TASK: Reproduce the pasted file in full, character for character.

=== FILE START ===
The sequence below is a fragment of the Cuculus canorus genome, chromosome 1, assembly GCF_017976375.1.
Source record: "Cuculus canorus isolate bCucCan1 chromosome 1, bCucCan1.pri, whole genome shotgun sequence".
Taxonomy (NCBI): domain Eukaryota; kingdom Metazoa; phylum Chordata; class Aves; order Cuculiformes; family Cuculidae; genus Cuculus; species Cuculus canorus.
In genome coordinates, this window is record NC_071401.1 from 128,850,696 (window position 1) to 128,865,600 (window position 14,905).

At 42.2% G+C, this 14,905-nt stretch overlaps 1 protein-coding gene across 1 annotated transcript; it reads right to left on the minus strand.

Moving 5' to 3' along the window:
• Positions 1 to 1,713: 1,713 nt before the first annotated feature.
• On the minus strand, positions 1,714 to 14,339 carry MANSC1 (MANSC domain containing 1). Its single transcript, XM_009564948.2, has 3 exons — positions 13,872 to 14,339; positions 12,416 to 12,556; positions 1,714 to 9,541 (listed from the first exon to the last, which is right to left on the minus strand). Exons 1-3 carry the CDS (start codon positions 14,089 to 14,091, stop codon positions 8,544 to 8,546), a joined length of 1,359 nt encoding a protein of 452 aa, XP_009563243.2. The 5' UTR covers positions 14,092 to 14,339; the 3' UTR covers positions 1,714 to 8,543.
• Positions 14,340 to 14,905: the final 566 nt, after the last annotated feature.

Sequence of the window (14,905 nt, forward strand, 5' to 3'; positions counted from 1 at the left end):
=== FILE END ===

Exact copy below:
The sequence below is a fragment of the Cuculus canorus genome, chromosome 1, assembly GCF_017976375.1.
Source record: "Cuculus canorus isolate bCucCan1 chromosome 1, bCucCan1.pri, whole genome shotgun sequence".
Taxonomy (NCBI): domain Eukaryota; kingdom Metazoa; phylum Chordata; class Aves; order Cuculiformes; family Cuculidae; genus Cuculus; species Cuculus canorus.
In genome coordinates, this window is record NC_071401.1 from 128,850,696 (window position 1) to 128,865,600 (window position 14,905).

At 42.2% G+C, this 14,905-nt stretch overlaps 1 protein-coding gene across 1 annotated transcript; it reads right to left on the minus strand.

Moving 5' to 3' along the window:
• Positions 1 to 1,713: 1,713 nt before the first annotated feature.
• On the minus strand, positions 1,714 to 14,339 carry MANSC1 (MANSC domain containing 1). Its single transcript, XM_009564948.2, has 3 exons — positions 13,872 to 14,339; positions 12,416 to 12,556; positions 1,714 to 9,541 (listed from the first exon to the last, which is right to left on the minus strand). Exons 1-3 carry the CDS (start codon positions 14,089 to 14,091, stop codon positions 8,544 to 8,546), a joined length of 1,359 nt encoding a protein of 452 aa, XP_009563243.2. The 5' UTR covers positions 14,092 to 14,339; the 3' UTR covers positions 1,714 to 8,543.
• Positions 14,340 to 14,905: the final 566 nt, after the last annotated feature.

Sequence of the window (14,905 nt, forward strand, 5' to 3'; positions counted from 1 at the left end):